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Should age matter on OTA's


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Hi Fellow Stargazers,

I am after some advice please or at least your thoughts.

An opportunity has arisen to purchase a second hand Celestron C11 XLT SCT OTA carbon fibre for the cost of a little over half price of a brand new one of nowaday.

History is, it was bought in 2006, has only cosmetic damage and slight correcter lens marks from cleaning which is claimed to not affect the optics in any way. Other than this it is in good working order. Also it is a USA edition not China made which I'm told is better quality.

My query (or concern) is should I worry over the quality of the optics and the XLT coatings as this is 7 years old or am I being concerned over nothing, also is there any truth in quality of where this was made.

I would love to go with the AP of the C11 but the age of it puts me off or should I go for a second hand C9.25 XLT OTA for a couple of hundred pounds cheaper?

You thoughts would be very much appreciated and thank you all in advance,

Richard.

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An older C11 should work very well..

With refractors some of the newer coatings are much better that the old ones originally used....having said that the best telescope I have is a thirty year old 4" Televue Genesis which is still going strong.

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Someone may well correct me on this, but I heard that Celestron still manufacture all the C11 and C14 OTAs in the US (only the C8 and C9.25 have gone to China).

That being said, Celestron really got good at producing their scopes a few years ago, with great consistency.

I own an older Nexstar 11GPS with carbon fibre tube that I bought in 2002 and now at over a decade old it still performs like it is new. The formula for the XLT coatings has not changed, and they are pretty durable, so as long as you can be sure the owner has looked after it well, you probably have a good scope on offer.

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Thank you for your responses, they are very encouraging.

I wanted to be sure as the idea of buying this is to last me close to the duration of my interest in astronomy (for life thereabouts)

My aim is to get into DSO astrophotography as well as planets and needed something that can see out there with ease hence my thinking of the largest AP I can afford.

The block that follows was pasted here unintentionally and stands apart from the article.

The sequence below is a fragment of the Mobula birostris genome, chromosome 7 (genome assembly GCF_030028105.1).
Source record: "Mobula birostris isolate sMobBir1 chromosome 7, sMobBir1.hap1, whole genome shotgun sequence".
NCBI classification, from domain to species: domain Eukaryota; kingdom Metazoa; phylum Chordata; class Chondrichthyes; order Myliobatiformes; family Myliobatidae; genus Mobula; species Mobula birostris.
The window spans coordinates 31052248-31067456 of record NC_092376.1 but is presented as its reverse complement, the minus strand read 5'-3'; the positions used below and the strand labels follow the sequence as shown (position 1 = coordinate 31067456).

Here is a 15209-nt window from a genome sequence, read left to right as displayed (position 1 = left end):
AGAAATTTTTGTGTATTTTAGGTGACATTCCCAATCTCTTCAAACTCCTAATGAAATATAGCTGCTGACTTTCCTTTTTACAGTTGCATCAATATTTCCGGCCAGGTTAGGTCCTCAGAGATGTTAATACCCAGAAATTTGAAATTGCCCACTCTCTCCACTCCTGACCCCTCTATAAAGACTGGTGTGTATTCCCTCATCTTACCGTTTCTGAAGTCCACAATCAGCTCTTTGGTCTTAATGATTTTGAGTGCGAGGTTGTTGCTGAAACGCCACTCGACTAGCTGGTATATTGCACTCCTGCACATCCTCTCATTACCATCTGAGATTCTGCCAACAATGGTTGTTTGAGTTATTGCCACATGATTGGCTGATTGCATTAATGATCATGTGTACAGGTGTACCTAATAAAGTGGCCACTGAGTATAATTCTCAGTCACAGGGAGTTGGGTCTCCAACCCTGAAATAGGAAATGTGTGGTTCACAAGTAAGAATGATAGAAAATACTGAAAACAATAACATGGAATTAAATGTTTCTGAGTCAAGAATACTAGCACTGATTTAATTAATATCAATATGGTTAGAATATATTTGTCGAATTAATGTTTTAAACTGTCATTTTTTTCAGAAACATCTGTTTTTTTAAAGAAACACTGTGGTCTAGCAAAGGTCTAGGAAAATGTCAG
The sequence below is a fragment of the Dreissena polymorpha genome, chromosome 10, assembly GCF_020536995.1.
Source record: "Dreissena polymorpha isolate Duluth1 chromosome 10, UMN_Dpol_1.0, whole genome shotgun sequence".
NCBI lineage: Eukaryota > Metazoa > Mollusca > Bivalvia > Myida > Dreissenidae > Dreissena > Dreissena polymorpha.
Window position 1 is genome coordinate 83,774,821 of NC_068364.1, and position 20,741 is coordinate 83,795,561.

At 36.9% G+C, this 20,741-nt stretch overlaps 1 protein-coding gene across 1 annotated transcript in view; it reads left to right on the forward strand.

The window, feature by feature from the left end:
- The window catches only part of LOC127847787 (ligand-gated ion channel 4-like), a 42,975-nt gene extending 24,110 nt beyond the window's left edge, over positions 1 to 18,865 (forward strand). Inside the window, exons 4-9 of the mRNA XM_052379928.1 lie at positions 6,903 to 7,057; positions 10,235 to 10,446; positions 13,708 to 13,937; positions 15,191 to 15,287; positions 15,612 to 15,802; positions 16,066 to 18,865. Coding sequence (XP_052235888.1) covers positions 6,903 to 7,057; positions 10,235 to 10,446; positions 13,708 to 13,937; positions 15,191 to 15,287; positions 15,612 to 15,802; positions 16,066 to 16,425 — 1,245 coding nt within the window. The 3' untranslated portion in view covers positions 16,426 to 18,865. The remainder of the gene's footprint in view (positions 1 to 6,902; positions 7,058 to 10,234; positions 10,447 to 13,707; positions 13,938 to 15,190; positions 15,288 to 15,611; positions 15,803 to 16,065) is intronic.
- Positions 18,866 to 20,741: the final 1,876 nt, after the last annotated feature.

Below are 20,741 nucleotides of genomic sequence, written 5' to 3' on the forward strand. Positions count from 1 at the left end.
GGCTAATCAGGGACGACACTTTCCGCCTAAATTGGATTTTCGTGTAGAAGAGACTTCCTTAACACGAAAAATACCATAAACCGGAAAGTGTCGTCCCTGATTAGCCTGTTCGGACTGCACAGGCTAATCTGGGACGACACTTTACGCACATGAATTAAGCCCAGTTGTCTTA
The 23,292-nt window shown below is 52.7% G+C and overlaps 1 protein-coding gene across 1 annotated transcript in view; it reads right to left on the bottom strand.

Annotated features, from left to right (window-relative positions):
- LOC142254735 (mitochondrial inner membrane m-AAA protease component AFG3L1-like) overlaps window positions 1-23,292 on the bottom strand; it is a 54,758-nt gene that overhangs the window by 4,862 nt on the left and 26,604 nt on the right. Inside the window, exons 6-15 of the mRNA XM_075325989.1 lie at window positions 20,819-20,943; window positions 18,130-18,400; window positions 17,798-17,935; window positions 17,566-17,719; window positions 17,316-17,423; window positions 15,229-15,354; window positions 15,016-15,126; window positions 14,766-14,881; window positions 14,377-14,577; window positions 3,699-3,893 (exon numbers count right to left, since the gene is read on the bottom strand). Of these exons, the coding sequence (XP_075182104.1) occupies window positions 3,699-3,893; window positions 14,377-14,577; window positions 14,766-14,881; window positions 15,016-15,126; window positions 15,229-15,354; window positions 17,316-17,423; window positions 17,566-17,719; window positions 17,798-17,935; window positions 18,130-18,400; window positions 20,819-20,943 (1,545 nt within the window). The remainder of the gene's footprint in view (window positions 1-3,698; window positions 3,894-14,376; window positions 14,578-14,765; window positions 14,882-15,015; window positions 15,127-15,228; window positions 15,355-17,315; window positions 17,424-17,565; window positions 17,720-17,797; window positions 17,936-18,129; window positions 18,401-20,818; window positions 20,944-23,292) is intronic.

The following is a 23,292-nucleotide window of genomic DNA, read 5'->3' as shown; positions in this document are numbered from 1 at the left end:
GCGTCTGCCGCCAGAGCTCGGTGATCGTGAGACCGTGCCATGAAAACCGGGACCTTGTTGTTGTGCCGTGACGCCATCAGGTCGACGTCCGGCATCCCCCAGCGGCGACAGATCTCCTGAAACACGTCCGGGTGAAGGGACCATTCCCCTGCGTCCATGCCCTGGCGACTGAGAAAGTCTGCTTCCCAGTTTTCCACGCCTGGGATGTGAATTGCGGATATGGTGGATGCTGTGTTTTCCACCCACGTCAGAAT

I forgot to mention, the C9.25 is in mint condition and also from/made in the USA (not sure on it's age though).

Portability is not too much of an issue and I am hoping to attach to a CG-5 GT GOTO mount hoping it will comfortably handle the weight of the C11 with a DSLR attached without causing a strain on the gearing when slewing to track objects.

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I don't know the working capacity of the CG-5 GT.....

I had a C9.25 mounted on the HEQ5pro for spectroscopy a while before moving it to the NEQ6pro (better stability and control)...this was upgraded to the C11.

IMHO the C11 with all the usual "dangle dollys" is getting close to the limits of the NEQ6pro.

The C9.25 weighs 10.1Kg ( with dovetail) and the C11 12.5Kg (bare)

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Just looking at the specs on the flo website a c11 is approx. 12 kg and the cg-5 GT is rated at 7kg for ap. add a camera, guide scope etc you'll be at nearly double the recommended limit of the mount. of course thats a new c11, I don't know how heavy an older one would be

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If you want to do DSO AP then probably you still want to think through a few things to be sure you buy the right thing. How bright your images will look depends not on the aperture but the focal ratio. For AP the aperture only really influences the resolution, which likely tops out around 8" due to seeing limitations. The C11 is a slow scope, so you'll be needing longer exposures. Even the C9 is on the long side. The focal length determines the magnification and therefore the area of sky visible. Since these SCTs are rather long focal length they magnify quite a lot. Thus, you need accurate tracking and good mount to get this scope to perform well for imaging. This, coupled with the requirement for longer exposures, makes learning DSO AP hard with a larger SCT. Also, the larger targets won't be readily accessible to you because of the longer focal length. For these reasons, most people start off with a short refractor (even an 80 mm is great). Lest you think such an instrument will produce inferior images, take a look at this shot from a member's site taken with small scope: http://www.sunstarfrance.com/gallery_orig/images_lg/maurice-Toet.jpg

You can do DSO AP with an SCT. But when I see the old hands imaging, they're usually using refractors. The SCT will be fine for imaging the moon and planets, as you want the magnification for those.

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Umadog has it exactly right there :). You can do DSO AP with a SCT, but it's making more work for yourself (the exposure times with an SCT are much longer too).